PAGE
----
Elizabeth E. Wein

Elizabeth Wein’s young adult novels include The Winter Prince, A Coalition of Lions, and The Sunbird, all set in Arthurian Britain and sixth century Ethiopia. The cycle continues in The Mark of Solomon (Viking), published in two parts as The Lion Hunter (2007) and The Empty Kingdom (2008). Recent short fiction appears in Sharyn November’s Firebirds Soaring (Firebird 2009). She’s now taken off in a different direction with the forthcoming Code Name Verity, a thriller set during World War II. Elizabeth has a PhD in Folklore from the University of Pennsylvania. She and her husband share a passion for maps and flying small planes. They live in Scotland with their two children. Elizabeth’s website is www.elizabethwein.com, and she keeps an erratic blog at http://eegatland.livejournal.com.

Robert Weinberg

Robert Weinberg lives in Oak Forest, Ill., a suburb of Chicago, and is the author of 16 novels, 15 nonfiction books and dozens of short stories. As an editor, he’s compiled over 150 anthologies. Bob’s a two-time winner of the World Fantasy Award and has won two Bram Stoker Awards, given by the Horror Writers Association, of which he is also a member. He’s perhaps the only horror writer ever to serve as the Grand Marshal of a rodeo parade.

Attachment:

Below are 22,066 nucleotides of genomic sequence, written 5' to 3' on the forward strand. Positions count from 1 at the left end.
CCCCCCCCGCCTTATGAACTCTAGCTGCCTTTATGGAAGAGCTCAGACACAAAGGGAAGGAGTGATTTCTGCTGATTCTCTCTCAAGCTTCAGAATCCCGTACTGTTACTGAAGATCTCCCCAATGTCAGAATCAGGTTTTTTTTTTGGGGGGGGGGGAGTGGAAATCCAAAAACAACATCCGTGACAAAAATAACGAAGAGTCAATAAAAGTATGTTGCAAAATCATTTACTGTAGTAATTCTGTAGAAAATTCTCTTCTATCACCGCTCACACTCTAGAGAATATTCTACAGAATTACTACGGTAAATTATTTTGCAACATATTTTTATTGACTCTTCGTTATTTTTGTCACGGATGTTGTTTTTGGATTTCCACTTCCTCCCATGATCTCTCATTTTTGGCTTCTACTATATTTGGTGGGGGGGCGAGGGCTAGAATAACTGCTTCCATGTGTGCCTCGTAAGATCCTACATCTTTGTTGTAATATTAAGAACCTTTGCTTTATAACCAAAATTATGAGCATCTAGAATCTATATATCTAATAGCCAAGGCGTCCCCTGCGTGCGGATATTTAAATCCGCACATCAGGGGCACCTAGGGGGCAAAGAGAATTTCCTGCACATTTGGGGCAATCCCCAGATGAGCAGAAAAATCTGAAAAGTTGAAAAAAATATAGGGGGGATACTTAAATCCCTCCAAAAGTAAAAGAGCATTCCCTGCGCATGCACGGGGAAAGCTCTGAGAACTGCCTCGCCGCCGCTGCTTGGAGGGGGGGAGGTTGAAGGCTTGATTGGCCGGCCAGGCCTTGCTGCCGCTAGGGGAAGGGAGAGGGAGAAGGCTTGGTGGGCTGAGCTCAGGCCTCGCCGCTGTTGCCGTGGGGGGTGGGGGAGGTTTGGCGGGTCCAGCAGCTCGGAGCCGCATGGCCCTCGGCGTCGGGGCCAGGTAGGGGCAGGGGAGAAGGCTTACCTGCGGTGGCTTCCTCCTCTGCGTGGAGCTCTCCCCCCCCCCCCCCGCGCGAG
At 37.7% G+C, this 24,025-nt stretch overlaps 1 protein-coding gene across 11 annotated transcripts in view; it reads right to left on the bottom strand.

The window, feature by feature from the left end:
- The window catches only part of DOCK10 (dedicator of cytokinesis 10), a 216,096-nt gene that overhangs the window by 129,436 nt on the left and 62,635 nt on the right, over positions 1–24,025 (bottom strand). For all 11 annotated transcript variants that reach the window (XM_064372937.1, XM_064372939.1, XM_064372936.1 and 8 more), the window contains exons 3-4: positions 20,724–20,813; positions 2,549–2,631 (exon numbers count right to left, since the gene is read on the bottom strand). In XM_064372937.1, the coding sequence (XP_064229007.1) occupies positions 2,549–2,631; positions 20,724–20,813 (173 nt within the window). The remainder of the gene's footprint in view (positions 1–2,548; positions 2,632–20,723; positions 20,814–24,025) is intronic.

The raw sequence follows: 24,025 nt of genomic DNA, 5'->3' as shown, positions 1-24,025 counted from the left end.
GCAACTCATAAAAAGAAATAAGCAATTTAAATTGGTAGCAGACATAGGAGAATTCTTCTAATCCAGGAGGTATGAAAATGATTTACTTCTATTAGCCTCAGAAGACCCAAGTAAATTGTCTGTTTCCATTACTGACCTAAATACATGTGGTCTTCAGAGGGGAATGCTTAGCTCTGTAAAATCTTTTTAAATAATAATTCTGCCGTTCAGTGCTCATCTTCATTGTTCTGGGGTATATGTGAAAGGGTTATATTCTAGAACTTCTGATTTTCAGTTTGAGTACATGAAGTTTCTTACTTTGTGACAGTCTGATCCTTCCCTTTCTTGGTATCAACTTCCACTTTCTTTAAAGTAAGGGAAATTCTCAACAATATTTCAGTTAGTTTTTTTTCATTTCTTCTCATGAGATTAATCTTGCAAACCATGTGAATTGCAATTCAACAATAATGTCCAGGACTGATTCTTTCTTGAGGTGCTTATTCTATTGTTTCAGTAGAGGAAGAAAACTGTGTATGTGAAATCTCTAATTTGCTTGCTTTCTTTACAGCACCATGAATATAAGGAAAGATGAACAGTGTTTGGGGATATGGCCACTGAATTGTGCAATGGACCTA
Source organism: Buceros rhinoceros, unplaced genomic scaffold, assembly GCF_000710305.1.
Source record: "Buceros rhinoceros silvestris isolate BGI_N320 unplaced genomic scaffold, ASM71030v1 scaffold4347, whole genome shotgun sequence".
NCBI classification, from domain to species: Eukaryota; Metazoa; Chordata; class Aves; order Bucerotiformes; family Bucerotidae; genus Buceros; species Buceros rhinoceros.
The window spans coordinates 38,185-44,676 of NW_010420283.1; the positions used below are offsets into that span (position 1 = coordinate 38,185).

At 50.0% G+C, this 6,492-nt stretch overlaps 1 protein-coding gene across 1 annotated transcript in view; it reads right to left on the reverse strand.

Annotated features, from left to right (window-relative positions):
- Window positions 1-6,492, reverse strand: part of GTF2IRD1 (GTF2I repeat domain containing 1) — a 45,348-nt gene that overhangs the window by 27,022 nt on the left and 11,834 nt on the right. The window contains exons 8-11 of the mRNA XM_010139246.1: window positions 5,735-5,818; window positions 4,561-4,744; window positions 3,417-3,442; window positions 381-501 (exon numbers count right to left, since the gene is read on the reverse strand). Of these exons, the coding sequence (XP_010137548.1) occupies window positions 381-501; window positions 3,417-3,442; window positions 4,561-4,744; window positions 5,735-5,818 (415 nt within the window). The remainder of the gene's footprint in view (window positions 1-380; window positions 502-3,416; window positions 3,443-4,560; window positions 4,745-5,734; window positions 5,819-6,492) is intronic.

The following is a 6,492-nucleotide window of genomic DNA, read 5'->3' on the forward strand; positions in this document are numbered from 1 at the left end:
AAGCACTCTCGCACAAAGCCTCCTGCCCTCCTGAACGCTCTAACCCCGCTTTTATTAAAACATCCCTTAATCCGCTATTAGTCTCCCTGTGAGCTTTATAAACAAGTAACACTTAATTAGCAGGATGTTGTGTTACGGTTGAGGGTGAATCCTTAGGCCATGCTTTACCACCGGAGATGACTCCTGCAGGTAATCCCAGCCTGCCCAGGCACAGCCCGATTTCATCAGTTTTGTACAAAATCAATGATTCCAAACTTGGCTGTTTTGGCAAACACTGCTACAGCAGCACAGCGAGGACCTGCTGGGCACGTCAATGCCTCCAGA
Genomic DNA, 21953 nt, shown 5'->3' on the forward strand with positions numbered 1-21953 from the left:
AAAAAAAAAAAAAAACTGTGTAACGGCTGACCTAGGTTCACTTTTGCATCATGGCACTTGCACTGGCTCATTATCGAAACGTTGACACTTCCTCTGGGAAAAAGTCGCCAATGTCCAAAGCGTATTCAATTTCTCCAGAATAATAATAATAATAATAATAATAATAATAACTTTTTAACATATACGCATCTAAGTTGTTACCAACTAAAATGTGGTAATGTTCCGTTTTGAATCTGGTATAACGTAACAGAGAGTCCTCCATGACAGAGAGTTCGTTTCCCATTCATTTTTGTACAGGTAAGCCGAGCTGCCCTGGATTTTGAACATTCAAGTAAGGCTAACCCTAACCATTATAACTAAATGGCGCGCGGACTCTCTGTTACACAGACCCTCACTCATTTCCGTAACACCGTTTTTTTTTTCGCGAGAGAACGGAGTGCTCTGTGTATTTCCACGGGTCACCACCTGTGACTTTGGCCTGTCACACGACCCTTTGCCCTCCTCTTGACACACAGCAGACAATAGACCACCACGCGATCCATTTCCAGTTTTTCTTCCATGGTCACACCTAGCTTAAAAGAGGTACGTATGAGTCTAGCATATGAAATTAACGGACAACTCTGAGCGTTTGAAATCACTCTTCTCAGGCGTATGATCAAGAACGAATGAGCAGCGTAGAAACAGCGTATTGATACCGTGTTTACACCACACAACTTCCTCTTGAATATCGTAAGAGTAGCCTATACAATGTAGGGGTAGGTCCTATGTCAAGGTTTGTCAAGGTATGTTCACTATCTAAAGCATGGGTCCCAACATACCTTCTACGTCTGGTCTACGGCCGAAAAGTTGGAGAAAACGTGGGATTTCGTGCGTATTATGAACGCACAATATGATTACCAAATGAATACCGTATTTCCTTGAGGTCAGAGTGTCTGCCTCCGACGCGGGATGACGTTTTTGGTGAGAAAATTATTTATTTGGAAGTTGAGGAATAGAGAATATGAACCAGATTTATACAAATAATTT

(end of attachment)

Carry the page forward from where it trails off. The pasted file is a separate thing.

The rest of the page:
Robert G. Weiner

Robert G. Weiner first became interested in Johnny Cash when he saw the Grateful Dead perform “Big River,” and he sought out the original version. He bought a tape of “Cash’s Greatest Hits,” which he quickly wore out. In 1986, on his way to a Public Image Limited concert in Dallas, he read Cash’s autobiography, Man in Black, and on the trip back, he read Cash’s novel about St. Paul, Man in White. He is co-author of The Grateful Dead and the Deadheads and editor of Perspectives on the Grateful Dead. Weiner’s articles about Lubbock and gospel music appear in West Texas Historical Journal and the East Texas Historical Journal. He published the article “Atomic Music: Country Conservatism: Folk Discontent” in On the Culture of the American South, edited by Dennis Hall, and the “Cowboy Songs in Nature” in The Cowboy Way, edited by Paul Carlson. He most recently has book chapters in The Gospel of Superheroes and Landscape of Hollywood Westerns. He has graduate degrees in history and information science and is currently a reference librarian at the Mahon Library in Lubbock, Texas. Special thanks go to Emily Smith; her work in interlibrary loans made this essay possible. Also, thanks to Texas Tech University staff. Currently, Weiner can be seen in the music documentary “Lubbock Lights.” Weiner also wrote the Johnny Cash article featured in the Guide to United States Popular Culture, edited by Ray and Pat Browne.